Every few years, the American public is stricken with a full-blown moral panic, and we’re in the midst of one now over Todd Phillips’ “Joker.” The paranoia that the movie will drive a lurking army of incels and troubled young men to fits of violence is not just pure fantasy. It also reflects a refusal to look at the real problems of our society — including untreated mental illness, endemic poverty and drug addiction.
This isn’t the first moral panic in America. In the 1950s, comic books were widely seen as dangerous to young minds, and psychiatrist Dr. Fredric Wertham argued that comic books would drive children to lives of addiction and delinquency. The public was so captivated by Wertham’s subsequently debunked proclamations that the Comics Code Authority was created to censor comic books and enforce moral standards. It remained in operation until 2011.
At various times, Dungeons & Dragons, Harry Potter, heavy metal, video games, hip-hop and Magic the Gathering cards have been blamed for everything from Satan worship to youth suicide to school shootings. And now, in 2019, we have “Joker.”
“Joker” follows Arthur Fleck (Joaquin Phoenix) as he descends into a fugue of mental illness and poverty and is repeatedly kicked by society. Back in September, “Joker”received an eight-minute standing ovation and the Golden Lion at the Venice Film Festival, and Joaquin Phoenix was broadly praised for his performance. Yet backlash against the film was swift and vociferous. Despite the fact that hardly anyone had actually seen the film, some frantic early commentators began calling it “dangerous” and critic Robbie Collin, writing in The Telegraph, went so far as to wonder if perhaps the film “should be locked in a strongbox then dropped in the ocean and never released.” (He ultimately gave it a squeamish four out of five stars).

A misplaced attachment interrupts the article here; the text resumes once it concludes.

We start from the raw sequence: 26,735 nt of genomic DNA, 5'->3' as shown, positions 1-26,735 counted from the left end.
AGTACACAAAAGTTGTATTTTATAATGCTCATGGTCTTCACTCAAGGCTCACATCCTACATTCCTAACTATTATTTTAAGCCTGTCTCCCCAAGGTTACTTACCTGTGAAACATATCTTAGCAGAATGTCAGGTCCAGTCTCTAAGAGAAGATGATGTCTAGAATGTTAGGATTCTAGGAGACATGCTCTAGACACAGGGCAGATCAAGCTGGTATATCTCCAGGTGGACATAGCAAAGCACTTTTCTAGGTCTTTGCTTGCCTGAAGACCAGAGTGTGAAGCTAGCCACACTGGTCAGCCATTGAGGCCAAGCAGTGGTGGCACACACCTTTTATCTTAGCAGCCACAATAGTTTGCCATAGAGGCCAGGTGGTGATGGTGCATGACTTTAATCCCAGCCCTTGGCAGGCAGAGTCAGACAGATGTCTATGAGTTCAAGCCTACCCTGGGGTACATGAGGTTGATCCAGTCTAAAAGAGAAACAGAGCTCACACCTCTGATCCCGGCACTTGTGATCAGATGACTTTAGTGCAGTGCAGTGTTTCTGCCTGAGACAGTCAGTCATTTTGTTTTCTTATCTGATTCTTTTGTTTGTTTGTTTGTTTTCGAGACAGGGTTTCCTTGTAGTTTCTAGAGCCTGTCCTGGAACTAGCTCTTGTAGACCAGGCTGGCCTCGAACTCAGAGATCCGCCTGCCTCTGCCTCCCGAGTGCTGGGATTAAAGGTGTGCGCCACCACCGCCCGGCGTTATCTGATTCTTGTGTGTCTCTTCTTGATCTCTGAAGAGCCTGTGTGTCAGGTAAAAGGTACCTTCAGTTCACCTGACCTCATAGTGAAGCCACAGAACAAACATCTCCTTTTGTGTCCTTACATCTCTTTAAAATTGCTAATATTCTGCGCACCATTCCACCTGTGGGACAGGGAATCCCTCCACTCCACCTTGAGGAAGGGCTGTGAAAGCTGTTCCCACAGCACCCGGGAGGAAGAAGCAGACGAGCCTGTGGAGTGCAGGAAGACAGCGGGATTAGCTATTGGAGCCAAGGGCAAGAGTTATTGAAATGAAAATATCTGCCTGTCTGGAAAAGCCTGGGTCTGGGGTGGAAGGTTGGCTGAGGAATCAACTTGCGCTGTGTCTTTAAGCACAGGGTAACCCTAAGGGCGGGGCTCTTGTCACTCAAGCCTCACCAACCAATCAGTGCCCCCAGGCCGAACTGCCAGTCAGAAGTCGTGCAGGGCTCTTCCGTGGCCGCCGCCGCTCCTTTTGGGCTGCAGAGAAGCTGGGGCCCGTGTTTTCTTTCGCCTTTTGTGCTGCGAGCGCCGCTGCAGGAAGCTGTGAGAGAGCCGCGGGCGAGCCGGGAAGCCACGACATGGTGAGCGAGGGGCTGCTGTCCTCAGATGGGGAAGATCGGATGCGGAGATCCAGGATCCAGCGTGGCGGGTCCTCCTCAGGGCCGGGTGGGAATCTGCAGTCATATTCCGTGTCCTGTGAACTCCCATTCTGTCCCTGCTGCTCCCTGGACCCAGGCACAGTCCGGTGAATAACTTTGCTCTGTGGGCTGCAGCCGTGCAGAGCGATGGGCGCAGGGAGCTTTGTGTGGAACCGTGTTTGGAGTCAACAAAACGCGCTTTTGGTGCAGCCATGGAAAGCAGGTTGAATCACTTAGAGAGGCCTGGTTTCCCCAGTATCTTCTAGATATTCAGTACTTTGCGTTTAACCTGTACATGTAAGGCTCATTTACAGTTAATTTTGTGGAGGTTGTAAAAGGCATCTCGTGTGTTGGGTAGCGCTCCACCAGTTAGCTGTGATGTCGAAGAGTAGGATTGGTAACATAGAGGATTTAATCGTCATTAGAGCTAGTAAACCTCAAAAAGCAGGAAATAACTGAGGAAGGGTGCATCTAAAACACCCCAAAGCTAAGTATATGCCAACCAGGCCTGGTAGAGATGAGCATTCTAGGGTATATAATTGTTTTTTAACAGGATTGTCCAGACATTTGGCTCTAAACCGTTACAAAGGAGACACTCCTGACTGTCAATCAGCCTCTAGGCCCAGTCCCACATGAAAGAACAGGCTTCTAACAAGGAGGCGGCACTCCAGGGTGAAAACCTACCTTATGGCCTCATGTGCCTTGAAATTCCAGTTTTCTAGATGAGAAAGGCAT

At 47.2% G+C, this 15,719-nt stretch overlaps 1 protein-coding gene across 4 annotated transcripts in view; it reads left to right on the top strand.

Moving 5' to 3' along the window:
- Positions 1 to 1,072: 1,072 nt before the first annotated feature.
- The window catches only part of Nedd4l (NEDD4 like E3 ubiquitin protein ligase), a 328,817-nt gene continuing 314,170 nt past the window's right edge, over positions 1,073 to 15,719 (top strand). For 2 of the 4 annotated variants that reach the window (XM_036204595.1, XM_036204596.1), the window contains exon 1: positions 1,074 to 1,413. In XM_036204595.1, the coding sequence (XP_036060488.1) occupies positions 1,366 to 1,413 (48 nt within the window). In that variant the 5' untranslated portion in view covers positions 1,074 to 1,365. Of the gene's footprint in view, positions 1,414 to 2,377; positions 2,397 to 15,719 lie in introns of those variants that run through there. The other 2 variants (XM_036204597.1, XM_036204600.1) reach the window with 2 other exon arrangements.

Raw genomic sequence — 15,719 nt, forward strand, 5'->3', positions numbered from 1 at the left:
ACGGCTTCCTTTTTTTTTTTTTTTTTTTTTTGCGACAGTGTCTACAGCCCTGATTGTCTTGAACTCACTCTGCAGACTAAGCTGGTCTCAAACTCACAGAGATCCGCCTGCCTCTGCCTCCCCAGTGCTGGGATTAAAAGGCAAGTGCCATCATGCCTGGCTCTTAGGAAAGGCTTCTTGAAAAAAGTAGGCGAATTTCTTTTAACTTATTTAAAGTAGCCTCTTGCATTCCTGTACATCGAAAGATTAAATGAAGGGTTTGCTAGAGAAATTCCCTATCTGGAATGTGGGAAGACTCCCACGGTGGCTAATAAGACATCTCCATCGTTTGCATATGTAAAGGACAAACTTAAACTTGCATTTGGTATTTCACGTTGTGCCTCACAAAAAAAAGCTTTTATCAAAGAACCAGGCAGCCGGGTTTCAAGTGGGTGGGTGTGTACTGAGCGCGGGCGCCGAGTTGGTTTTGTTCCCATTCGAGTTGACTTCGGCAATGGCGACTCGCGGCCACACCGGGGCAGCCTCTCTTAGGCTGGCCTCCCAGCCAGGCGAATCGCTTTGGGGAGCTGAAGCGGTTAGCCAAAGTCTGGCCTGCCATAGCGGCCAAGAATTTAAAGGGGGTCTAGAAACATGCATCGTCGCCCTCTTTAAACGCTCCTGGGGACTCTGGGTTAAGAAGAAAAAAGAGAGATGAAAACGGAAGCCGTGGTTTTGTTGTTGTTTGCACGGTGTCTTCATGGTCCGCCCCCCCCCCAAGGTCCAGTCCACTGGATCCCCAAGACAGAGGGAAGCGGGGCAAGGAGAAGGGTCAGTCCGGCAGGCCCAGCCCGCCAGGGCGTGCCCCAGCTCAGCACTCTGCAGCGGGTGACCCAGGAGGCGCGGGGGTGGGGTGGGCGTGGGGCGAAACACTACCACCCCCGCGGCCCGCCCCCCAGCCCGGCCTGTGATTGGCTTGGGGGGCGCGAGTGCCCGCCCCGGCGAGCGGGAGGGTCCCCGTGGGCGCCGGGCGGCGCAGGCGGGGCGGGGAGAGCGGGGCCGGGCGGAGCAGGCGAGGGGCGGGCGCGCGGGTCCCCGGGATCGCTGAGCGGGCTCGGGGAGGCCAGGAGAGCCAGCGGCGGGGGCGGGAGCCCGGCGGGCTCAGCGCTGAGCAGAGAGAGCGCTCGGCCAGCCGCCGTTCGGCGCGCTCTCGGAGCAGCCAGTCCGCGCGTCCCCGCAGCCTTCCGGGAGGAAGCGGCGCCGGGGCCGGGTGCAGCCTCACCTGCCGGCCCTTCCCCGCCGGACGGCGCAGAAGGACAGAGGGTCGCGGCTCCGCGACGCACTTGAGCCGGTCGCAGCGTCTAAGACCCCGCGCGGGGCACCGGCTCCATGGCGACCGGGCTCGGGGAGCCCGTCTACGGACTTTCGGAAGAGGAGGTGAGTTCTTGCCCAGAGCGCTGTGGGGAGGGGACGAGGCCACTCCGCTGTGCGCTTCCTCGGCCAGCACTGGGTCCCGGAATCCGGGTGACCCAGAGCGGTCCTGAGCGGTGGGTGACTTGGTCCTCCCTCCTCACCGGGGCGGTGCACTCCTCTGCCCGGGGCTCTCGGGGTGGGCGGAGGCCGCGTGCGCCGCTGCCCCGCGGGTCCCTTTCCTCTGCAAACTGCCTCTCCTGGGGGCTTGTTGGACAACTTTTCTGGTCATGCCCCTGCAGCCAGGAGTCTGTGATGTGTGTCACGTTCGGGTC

Publications including Refinery29 and Salon published stories about whether it was “dangerous.” A Refinery29 piece called it a “poisonous story for a fraught time” and worried about the effect of “a story that empathizes with a violent sociopath” and whether it would become “a dangerous manifesto for radical and lonely white men.” A Salon story wondered if the film “will appeal to incels” and was explicitly “aimed at the violently embittered.” A Vox piece wondered if it “could be validation for violent glory seekers.”
In more conservative quarters, Baptist Press declared that the film “glorifies violence and could spark copycats, even if it does raise important questions about mental illness and society’s downtrodden.”
The implication was clear: “Joker”could cause incels — who had apparently just been waiting around for a movie to identify with — to do… something? Go on a violent rampage, perhaps. There is a common misconception that the 2012 Aurora, Colorado, movie theater shooter was dressed as Joker. He was not.)
And indeed, on the first Friday the film opened, there were brutal murders. Four homeless men were tragically beaten to death with a metal pipe as they slept on the street in the Bowery on the edge of Manhattan’s Chinatown. A fifth man was critically injured. The only connection between the victims was that they were homeless.
There’s no evidence they were killed by someone who saw “Joker” and decided to reenact his favorite scenes. Instead, police said, the attacker was Randy Santos, an out-of-work homeless man. One neighbor told The New York Times that Santos had a crack habit. Others said he seemed to be mentally unraveling. The same report said he told his aunt, “I am losing my mind.”